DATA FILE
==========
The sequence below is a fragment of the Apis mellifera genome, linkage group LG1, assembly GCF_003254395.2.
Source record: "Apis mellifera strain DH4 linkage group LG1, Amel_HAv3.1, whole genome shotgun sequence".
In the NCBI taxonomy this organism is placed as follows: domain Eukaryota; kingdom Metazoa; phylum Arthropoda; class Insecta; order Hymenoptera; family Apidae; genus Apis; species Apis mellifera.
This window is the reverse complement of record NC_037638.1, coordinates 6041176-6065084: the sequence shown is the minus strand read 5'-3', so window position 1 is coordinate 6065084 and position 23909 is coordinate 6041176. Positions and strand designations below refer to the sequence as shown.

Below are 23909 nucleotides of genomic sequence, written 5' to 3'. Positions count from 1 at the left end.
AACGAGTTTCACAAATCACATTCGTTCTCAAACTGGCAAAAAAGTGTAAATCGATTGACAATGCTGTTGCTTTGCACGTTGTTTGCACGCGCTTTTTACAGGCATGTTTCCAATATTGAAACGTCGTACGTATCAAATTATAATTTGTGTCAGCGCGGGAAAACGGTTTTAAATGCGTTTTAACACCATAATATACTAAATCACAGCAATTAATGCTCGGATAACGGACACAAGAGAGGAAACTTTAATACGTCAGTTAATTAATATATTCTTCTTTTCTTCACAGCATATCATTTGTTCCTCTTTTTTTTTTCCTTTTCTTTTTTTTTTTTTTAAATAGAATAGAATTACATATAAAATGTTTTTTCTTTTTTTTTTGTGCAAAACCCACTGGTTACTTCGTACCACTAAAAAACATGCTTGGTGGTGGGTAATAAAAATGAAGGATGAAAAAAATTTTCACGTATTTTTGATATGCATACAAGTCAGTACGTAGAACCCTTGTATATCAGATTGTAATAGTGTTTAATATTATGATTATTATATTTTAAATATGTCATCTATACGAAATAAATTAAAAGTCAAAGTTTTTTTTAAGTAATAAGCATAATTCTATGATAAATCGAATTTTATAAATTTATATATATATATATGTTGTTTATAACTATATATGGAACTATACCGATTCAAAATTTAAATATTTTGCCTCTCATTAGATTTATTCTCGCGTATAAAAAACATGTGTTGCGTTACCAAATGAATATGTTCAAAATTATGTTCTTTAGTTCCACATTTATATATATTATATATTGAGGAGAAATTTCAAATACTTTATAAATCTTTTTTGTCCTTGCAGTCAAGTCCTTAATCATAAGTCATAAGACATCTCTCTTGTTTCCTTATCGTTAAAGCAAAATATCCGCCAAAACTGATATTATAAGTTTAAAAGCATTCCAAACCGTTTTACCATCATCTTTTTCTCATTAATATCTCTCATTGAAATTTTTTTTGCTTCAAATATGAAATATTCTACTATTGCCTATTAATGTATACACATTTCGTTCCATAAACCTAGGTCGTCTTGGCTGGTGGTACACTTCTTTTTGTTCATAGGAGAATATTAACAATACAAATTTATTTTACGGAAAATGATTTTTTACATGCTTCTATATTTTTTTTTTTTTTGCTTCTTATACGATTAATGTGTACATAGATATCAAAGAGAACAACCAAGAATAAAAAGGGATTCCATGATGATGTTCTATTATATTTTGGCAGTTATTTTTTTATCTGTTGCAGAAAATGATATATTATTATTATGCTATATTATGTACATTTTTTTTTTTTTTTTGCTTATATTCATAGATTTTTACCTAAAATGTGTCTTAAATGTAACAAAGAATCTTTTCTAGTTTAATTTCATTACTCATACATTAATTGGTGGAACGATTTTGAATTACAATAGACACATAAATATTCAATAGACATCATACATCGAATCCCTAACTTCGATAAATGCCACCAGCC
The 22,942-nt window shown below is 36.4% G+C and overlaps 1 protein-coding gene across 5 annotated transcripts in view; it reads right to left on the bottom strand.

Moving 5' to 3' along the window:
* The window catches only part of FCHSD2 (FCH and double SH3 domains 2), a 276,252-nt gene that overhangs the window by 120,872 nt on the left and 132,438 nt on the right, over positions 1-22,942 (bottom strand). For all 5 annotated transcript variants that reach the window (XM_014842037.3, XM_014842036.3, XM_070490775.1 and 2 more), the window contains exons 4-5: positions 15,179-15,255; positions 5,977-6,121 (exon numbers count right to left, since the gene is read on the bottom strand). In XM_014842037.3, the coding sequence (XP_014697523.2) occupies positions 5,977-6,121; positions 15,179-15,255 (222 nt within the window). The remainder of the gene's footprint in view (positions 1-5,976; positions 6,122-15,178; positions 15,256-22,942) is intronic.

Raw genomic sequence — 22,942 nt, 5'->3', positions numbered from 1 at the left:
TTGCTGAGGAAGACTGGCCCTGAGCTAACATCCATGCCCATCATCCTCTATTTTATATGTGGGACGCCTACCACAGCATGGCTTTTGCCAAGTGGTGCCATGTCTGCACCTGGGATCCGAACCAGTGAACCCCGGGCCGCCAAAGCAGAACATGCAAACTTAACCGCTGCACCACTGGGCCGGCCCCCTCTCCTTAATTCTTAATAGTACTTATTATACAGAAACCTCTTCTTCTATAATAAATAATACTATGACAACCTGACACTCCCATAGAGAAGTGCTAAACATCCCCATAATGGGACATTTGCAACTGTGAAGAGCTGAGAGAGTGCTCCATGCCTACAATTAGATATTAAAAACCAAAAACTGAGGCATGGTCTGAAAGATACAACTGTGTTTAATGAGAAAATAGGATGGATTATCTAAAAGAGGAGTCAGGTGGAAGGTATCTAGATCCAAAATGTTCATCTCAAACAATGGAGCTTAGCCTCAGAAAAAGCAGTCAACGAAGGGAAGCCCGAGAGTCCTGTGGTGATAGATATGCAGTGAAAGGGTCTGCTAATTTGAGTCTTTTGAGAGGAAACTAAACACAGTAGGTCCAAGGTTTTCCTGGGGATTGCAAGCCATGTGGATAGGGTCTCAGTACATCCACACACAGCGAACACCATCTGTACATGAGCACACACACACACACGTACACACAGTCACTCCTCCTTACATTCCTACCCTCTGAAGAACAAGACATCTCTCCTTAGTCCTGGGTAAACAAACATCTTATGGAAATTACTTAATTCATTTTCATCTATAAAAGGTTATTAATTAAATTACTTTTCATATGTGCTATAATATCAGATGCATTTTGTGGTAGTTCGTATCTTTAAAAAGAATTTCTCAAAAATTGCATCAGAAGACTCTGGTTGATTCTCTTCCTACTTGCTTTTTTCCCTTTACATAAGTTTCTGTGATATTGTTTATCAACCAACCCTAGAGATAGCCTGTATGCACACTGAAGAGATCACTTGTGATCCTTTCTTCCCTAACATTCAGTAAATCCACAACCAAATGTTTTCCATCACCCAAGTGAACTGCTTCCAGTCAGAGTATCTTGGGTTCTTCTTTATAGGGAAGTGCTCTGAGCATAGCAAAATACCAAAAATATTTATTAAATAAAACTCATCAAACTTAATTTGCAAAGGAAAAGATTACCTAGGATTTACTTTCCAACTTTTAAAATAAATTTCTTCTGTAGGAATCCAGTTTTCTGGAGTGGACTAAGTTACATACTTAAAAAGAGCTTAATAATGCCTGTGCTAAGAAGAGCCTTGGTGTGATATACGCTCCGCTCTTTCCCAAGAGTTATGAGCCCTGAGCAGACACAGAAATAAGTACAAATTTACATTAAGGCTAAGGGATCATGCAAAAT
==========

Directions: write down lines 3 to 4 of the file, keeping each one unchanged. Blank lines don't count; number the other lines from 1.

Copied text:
In the NCBI taxonomy this organism is placed as follows: domain Eukaryota; kingdom Metazoa; phylum Arthropoda; class Insecta; order Hymenoptera; family Apidae; genus Apis; species Apis mellifera.
This window is the reverse complement of record NC_037638.1, coordinates 6041176-6065084: the sequence shown is the minus strand read 5'-3', so window position 1 is coordinate 6065084 and position 23909 is coordinate 6041176. Positions and strand designations below refer to the sequence as shown.